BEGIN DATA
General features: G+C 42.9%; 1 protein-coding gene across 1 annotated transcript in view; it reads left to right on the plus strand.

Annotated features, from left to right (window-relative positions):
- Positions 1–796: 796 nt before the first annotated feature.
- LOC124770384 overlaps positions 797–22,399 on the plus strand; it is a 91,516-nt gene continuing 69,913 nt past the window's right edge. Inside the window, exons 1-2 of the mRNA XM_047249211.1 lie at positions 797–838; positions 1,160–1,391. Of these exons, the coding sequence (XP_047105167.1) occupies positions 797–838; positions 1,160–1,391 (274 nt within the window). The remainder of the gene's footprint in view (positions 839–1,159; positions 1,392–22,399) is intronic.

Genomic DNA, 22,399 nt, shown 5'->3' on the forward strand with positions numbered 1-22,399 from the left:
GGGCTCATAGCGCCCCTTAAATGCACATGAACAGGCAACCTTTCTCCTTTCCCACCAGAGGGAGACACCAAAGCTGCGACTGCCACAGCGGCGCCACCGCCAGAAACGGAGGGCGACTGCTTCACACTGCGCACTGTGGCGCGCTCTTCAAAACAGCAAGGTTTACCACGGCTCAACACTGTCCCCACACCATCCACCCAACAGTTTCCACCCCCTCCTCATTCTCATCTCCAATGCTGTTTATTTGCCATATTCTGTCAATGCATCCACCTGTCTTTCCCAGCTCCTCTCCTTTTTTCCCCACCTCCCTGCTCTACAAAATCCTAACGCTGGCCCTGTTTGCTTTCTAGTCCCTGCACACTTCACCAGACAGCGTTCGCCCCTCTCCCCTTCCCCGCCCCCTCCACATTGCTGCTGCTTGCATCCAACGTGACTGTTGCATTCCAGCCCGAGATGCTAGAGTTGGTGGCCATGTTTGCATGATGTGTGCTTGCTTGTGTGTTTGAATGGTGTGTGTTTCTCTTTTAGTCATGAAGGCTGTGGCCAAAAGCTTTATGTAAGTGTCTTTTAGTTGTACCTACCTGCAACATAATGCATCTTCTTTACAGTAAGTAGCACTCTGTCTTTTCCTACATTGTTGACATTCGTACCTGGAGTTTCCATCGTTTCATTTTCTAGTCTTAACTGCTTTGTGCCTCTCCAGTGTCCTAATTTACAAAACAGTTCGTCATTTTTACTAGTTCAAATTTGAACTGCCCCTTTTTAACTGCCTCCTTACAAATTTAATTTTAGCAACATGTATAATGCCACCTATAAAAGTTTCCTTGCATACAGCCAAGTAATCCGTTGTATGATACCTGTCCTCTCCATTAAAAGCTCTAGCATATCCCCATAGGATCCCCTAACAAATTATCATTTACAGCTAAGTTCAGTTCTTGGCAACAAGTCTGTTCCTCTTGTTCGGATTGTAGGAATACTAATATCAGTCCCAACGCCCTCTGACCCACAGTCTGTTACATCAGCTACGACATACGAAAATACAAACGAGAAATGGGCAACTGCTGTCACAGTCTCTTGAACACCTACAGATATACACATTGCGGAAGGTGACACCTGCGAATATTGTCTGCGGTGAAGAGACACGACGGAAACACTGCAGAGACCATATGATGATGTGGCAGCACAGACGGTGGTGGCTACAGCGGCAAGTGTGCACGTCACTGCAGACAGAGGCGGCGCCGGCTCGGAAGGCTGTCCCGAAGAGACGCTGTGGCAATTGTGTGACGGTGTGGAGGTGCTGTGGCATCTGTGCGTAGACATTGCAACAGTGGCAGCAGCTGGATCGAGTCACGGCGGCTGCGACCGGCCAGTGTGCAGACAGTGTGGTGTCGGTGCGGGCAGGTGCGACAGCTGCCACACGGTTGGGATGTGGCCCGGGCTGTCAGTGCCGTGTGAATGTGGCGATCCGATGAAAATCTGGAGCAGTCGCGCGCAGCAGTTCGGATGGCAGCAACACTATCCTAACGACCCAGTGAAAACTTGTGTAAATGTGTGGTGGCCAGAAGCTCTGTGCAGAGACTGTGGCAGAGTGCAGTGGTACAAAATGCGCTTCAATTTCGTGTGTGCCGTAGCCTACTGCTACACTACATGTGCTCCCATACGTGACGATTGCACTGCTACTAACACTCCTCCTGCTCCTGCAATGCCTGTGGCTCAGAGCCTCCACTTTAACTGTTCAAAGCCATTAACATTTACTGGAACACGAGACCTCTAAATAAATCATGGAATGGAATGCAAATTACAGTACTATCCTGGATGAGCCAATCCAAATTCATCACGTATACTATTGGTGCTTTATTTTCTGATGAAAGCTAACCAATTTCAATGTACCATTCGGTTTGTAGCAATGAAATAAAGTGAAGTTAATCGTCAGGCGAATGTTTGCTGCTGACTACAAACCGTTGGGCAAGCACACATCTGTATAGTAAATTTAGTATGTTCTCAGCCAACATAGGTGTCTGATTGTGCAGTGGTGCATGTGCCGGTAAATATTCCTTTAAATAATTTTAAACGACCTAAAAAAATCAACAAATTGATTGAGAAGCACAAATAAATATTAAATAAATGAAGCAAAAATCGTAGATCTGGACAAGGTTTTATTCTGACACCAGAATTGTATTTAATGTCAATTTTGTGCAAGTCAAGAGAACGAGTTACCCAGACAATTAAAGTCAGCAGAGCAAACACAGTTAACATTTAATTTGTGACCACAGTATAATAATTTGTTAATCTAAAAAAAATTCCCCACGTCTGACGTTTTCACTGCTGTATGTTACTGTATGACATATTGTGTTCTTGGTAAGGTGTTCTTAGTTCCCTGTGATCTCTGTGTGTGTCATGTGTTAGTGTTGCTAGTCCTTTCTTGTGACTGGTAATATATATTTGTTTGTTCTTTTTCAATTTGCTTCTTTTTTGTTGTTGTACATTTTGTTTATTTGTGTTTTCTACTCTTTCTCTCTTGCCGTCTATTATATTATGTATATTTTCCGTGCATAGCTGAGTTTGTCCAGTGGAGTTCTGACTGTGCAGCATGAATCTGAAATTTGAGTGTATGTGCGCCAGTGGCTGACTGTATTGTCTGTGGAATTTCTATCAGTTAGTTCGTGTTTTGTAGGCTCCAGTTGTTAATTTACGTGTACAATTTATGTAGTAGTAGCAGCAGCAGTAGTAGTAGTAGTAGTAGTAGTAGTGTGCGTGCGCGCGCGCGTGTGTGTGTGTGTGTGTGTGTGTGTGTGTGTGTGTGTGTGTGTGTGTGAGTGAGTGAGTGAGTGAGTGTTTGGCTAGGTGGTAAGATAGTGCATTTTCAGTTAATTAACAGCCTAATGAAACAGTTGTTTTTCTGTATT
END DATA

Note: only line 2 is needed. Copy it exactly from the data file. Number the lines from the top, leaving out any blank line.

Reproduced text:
Annotated features, from left to right (window-relative positions):